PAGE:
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If you've ever worked in an office or anywhere with a photocopier, you understand the frustration at using the machine. It never works when you want it to, it never makes clear copies, and the toner is somehow always low. When I was in high school, for three years I opted out of study hall to be an office helper and submitted myself to the wrath of our copymachine every day. It was beyond frustrating, but apparently, that wretched machine can actually offer a few laughs now and again..
This hilarious video from The New York Times chronicles a real life drama over photo copies. In Cuyahoga County, Ohio back in 2010, the recorder's office had the brilliant idea to start charging $2 for every page someone needed photocopied. Naturally, this outrage caused some citizens to sue the state for what they saw as exorbitant fees. The video is a dramatization of actual transcripts from the court case, produced by Brett Weiner.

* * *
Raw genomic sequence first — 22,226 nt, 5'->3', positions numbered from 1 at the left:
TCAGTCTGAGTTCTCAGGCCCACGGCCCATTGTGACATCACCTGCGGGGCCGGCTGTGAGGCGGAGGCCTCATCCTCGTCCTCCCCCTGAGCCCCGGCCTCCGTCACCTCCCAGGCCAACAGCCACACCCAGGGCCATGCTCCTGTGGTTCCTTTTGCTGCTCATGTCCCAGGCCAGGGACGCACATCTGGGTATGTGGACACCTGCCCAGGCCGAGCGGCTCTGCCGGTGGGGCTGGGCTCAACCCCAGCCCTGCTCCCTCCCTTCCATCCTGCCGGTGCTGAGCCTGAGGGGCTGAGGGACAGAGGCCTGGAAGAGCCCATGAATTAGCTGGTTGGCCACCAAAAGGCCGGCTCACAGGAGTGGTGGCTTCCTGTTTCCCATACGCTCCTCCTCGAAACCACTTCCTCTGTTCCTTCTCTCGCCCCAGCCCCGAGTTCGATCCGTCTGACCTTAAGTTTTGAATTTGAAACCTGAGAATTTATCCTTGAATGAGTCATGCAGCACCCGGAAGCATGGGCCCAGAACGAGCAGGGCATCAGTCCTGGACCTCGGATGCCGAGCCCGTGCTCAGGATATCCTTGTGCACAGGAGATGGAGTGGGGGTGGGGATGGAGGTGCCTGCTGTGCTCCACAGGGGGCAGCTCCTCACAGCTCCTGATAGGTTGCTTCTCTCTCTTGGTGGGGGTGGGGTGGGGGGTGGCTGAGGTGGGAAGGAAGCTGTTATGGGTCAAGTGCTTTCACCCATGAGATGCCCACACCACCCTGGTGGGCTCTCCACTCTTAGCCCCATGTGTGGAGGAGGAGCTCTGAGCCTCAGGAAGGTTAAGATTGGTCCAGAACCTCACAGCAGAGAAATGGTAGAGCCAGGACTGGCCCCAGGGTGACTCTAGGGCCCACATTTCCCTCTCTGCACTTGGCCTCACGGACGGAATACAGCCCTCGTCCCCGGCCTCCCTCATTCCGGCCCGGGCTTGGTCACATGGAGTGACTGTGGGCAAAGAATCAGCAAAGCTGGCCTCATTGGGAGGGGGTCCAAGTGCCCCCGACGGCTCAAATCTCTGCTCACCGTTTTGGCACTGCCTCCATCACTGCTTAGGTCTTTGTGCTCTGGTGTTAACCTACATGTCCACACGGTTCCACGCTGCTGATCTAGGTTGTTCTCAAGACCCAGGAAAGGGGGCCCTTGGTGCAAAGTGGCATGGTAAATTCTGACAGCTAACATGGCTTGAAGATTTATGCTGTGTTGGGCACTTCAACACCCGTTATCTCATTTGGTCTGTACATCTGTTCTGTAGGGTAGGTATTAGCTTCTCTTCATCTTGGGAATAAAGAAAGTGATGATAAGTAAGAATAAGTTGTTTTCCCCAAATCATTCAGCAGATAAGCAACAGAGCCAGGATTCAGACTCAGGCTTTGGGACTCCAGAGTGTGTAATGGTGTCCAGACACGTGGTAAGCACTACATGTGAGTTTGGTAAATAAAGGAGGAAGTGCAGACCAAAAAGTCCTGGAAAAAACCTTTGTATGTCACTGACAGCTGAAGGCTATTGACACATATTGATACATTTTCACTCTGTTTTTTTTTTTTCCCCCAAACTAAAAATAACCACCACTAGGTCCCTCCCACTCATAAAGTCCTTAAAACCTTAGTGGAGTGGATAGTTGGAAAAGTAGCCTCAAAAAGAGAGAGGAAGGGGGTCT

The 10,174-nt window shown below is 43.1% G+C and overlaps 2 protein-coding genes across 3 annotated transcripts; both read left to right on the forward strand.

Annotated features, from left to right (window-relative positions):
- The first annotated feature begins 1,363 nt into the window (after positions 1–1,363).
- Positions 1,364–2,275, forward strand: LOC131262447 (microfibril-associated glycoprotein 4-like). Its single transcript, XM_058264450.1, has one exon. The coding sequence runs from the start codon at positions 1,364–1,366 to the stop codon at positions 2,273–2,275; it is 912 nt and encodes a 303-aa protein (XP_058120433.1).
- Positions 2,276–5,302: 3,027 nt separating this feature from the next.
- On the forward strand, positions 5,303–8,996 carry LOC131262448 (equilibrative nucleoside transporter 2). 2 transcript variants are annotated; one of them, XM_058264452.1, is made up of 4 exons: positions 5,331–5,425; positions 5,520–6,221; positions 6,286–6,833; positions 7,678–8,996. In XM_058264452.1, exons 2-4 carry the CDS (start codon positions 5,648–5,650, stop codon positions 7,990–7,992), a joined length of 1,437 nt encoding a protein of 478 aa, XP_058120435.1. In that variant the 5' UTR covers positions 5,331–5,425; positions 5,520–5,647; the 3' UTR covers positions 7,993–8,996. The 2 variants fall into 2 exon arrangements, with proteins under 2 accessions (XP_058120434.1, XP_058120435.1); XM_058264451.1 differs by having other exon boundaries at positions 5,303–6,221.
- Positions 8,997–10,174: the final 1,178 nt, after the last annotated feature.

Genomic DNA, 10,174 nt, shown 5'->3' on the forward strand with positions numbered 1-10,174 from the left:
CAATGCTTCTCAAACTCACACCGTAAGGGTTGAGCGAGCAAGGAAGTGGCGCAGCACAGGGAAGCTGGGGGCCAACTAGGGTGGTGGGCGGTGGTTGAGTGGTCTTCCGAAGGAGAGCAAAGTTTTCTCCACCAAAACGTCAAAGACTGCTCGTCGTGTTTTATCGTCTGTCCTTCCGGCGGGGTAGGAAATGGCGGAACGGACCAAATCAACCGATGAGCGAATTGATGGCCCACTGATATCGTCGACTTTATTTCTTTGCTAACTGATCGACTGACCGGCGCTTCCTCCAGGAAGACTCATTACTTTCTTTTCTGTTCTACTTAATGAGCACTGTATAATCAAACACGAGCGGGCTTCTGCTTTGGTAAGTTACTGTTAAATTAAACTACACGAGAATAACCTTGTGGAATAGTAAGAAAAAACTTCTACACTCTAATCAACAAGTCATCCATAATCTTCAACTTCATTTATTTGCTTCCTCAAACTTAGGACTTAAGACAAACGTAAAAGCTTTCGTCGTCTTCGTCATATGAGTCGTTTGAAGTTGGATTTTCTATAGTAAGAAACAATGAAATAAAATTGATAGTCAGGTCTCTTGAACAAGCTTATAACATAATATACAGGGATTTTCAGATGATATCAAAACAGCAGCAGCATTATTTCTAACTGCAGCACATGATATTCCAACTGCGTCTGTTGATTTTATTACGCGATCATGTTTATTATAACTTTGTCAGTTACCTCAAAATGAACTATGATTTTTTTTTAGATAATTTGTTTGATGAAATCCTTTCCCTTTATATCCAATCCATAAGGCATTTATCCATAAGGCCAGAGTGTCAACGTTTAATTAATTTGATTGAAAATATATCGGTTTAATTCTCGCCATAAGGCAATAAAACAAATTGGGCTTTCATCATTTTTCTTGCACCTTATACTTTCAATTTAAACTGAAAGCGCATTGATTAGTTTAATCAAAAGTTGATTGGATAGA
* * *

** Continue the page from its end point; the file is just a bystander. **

The video starts off with a man being questioned, presumably one of the folks suing the state, by the defense lawyer about if his office had said photocopy machine. The man then proceeds to ask, “what is a photocopy machine?” Now in any other context, I would think the guy was asking some sort of existential question about how photocopiers are really a metaphor for the monotony of life, but I think this guy was just being a smart ass.
The lawyer literally can't believe that this man can not answer the simple question of if his office has a photocopier. He keeps on going to, denying any knowledge of photocopiers. The prosecuting attorney, representing the man, keeps trying to circumvent the situation by saying the man was just trying to be specific in how he answered the question, and that there are different kinds of photocopy machines. The state's attorney proceeds to painstakingly go to extreme lengths to describe a photocopy machine to the man. He eventually cracks the guy, who finally says they call photo copymachines “xerox,” machines. I can imagine the real life lawyer about flipping his lid when the guy finally answered.
So after many depositions, and more than 600 pages of documents, the case actually never went to court. That sounds like an awful lot of photocopied sheets that were used by people attempting to make this trial happen. More specifically, it sounds like a giant waste of time.